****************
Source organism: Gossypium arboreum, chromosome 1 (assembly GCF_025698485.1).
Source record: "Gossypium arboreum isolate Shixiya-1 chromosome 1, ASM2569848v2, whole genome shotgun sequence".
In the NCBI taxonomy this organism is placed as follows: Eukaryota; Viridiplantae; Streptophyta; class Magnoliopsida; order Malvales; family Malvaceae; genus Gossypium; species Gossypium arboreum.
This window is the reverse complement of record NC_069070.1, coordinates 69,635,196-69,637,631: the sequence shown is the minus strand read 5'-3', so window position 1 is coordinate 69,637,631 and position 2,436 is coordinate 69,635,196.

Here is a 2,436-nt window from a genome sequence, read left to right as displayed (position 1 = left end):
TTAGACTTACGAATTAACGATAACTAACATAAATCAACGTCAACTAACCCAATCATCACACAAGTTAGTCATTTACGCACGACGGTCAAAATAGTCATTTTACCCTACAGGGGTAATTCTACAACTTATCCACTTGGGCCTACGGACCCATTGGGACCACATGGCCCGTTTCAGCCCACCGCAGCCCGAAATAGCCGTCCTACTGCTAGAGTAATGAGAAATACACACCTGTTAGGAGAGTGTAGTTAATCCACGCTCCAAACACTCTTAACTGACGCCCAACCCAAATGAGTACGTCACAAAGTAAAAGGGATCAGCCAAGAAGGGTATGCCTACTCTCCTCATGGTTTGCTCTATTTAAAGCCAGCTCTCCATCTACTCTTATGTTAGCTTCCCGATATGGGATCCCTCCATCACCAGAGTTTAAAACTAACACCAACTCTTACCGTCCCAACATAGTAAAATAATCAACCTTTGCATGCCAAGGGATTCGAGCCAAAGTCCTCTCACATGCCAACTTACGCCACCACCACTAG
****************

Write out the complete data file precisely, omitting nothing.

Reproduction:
Source organism: Gossypium arboreum, chromosome 1 (assembly GCF_025698485.1).
Source record: "Gossypium arboreum isolate Shixiya-1 chromosome 1, ASM2569848v2, whole genome shotgun sequence".
In the NCBI taxonomy this organism is placed as follows: Eukaryota; Viridiplantae; Streptophyta; class Magnoliopsida; order Malvales; family Malvaceae; genus Gossypium; species Gossypium arboreum.
This window is the reverse complement of record NC_069070.1, coordinates 69,635,196-69,637,631: the sequence shown is the minus strand read 5'-3', so window position 1 is coordinate 69,637,631 and position 2,436 is coordinate 69,635,196.

Here is a 2,436-nt window from a genome sequence, read left to right as displayed (position 1 = left end):
TTAGACTTACGAATTAACGATAACTAACATAAATCAACGTCAACTAACCCAATCATCACACAAGTTAGTCATTTACGCACGACGGTCAAAATAGTCATTTTACCCTACAGGGGTAATTCTACAACTTATCCACTTGGGCCTACGGACCCATTGGGACCACATGGCCCGTTTCAGCCCACCGCAGCCCGAAATAGCCGTCCTACTGCTAGAGTAATGAGAAATACACACCTGTTAGGAGAGTGTAGTTAATCCACGCTCCAAACACTCTTAACTGACGCCCAACCCAAATGAGTACGTCACAAAGTAAAAGGGATCAGCCAAGAAGGGTATGCCTACTCTCCTCATGGTTTGCTCTATTTAAAGCCAGCTCTCCATCTACTCTTATGTTAGCTTCCCGATATGGGATCCCTCCATCACCAGAGTTTAAAACTAACACCAACTCTTACCGTCCCAACATAGTAAAATAATCAACCTTTGCATGCCAAGGGATTCGAGCCAAAGTCCTCTCACATGCCAACTTACGCCACCACCACTAG